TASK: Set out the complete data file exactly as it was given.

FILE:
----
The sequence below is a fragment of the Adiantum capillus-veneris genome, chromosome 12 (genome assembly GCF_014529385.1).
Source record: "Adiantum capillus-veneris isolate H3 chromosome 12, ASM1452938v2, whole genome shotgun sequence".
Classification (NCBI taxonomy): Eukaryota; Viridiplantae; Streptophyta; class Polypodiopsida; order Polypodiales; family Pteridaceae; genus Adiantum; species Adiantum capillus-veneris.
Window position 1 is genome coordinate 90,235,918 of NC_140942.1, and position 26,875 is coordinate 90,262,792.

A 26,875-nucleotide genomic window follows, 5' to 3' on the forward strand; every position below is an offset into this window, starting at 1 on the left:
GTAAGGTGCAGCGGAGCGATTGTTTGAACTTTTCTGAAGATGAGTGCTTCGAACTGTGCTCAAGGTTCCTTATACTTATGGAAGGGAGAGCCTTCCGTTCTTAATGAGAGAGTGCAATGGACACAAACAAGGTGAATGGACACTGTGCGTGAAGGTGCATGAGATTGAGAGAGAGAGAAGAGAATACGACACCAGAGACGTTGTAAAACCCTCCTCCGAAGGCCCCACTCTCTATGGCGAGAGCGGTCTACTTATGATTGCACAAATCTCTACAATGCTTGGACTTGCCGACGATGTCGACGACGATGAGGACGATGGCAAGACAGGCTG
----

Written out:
The sequence below is a fragment of the Adiantum capillus-veneris genome, chromosome 12 (genome assembly GCF_014529385.1).
Source record: "Adiantum capillus-veneris isolate H3 chromosome 12, ASM1452938v2, whole genome shotgun sequence".
Classification (NCBI taxonomy): Eukaryota; Viridiplantae; Streptophyta; class Polypodiopsida; order Polypodiales; family Pteridaceae; genus Adiantum; species Adiantum capillus-veneris.
Window position 1 is genome coordinate 90,235,918 of NC_140942.1, and position 26,875 is coordinate 90,262,792.

A 26,875-nucleotide genomic window follows, 5' to 3' on the forward strand; every position below is an offset into this window, starting at 1 on the left:
GTAAGGTGCAGCGGAGCGATTGTTTGAACTTTTCTGAAGATGAGTGCTTCGAACTGTGCTCAAGGTTCCTTATACTTATGGAAGGGAGAGCCTTCCGTTCTTAATGAGAGAGTGCAATGGACACAAACAAGGTGAATGGACACTGTGCGTGAAGGTGCATGAGATTGAGAGAGAGAGAAGAGAATACGACACCAGAGACGTTGTAAAACCCTCCTCCGAAGGCCCCACTCTCTATGGCGAGAGCGGTCTACTTATGATTGCACAAATCTCTACAATGCTTGGACTTGCCGACGATGTCGACGACGATGAGGACGATGGCAAGACAGGCTG